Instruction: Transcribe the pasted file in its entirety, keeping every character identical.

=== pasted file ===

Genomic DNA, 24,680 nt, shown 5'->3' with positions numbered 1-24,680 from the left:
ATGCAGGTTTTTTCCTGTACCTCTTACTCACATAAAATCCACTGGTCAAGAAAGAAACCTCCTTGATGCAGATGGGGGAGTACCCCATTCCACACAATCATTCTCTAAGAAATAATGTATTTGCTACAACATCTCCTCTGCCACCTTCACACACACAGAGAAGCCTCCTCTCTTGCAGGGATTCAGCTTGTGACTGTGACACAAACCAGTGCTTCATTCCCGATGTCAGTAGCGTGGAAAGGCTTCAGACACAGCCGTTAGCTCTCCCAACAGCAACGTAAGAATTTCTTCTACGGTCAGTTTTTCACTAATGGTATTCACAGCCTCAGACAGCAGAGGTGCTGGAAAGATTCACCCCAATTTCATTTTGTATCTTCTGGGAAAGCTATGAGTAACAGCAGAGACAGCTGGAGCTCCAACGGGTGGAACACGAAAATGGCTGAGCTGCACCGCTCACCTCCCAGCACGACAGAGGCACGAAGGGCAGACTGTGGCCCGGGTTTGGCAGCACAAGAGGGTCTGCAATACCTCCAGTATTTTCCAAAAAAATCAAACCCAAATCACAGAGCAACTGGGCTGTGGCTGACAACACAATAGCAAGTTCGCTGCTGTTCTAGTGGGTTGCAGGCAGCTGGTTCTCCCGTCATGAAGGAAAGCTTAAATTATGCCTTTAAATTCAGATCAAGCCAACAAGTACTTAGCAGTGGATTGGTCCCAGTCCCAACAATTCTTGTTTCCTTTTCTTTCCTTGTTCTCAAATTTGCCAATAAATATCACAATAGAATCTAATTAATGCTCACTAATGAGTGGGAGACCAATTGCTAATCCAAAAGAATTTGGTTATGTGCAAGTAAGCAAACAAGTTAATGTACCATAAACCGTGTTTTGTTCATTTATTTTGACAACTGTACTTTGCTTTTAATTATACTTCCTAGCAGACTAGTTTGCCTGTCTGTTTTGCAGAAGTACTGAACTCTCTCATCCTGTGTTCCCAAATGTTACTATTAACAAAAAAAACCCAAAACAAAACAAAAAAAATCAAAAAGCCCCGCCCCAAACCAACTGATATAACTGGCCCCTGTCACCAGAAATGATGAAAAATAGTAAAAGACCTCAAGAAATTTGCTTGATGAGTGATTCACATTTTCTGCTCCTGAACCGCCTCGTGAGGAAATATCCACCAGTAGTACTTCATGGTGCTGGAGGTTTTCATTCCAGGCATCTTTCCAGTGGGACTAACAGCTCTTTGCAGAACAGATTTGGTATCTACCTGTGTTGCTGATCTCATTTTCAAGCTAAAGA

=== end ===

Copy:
Genomic DNA, 24,680 nt, shown 5'->3' with positions numbered 1-24,680 from the left:
ATGCAGGTTTTTTCCTGTACCTCTTACTCACATAAAATCCACTGGTCAAGAAAGAAACCTCCTTGATGCAGATGGGGGAGTACCCCATTCCACACAATCATTCTCTAAGAAATAATGTATTTGCTACAACATCTCCTCTGCCACCTTCACACACACAGAGAAGCCTCCTCTCTTGCAGGGATTCAGCTTGTGACTGTGACACAAACCAGTGCTTCATTCCCGATGTCAGTAGCGTGGAAAGGCTTCAGACACAGCCGTTAGCTCTCCCAACAGCAACGTAAGAATTTCTTCTACGGTCAGTTTTTCACTAATGGTATTCACAGCCTCAGACAGCAGAGGTGCTGGAAAGATTCACCCCAATTTCATTTTGTATCTTCTGGGAAAGCTATGAGTAACAGCAGAGACAGCTGGAGCTCCAACGGGTGGAACACGAAAATGGCTGAGCTGCACCGCTCACCTCCCAGCACGACAGAGGCACGAAGGGCAGACTGTGGCCCGGGTTTGGCAGCACAAGAGGGTCTGCAATACCTCCAGTATTTTCCAAAAAAATCAAACCCAAATCACAGAGCAACTGGGCTGTGGCTGACAACACAATAGCAAGTTCGCTGCTGTTCTAGTGGGTTGCAGGCAGCTGGTTCTCCCGTCATGAAGGAAAGCTTAAATTATGCCTTTAAATTCAGATCAAGCCAACAAGTACTTAGCAGTGGATTGGTCCCAGTCCCAACAATTCTTGTTTCCTTTTCTTTCCTTGTTCTCAAATTTGCCAATAAATATCACAATAGAATCTAATTAATGCTCACTAATGAGTGGGAGACCAATTGCTAATCCAAAAGAATTTGGTTATGTGCAAGTAAGCAAACAAGTTAATGTACCATAAACCGTGTTTTGTTCATTTATTTTGACAACTGTACTTTGCTTTTAATTATACTTCCTAGCAGACTAGTTTGCCTGTCTGTTTTGCAGAAGTACTGAACTCTCTCATCCTGTGTTCCCAAATGTTACTATTAACAAAAAAAACCCAAAACAAAACAAAAAAAATCAAAAAGCCCCGCCCCAAACCAACTGATATAACTGGCCCCTGTCACCAGAAATGATGAAAAATAGTAAAAGACCTCAAGAAATTTGCTTGATGAGTGATTCACATTTTCTGCTCCTGAACCGCCTCGTGAGGAAATATCCACCAGTAGTACTTCATGGTGCTGGAGGTTTTCATTCCAGGCATCTTTCCAGTGGGACTAACAGCTCTTTGCAGAACAGATTTGGTATCTACCTGTGTTGCTGATCTCATTTTCAAGCTAAAGA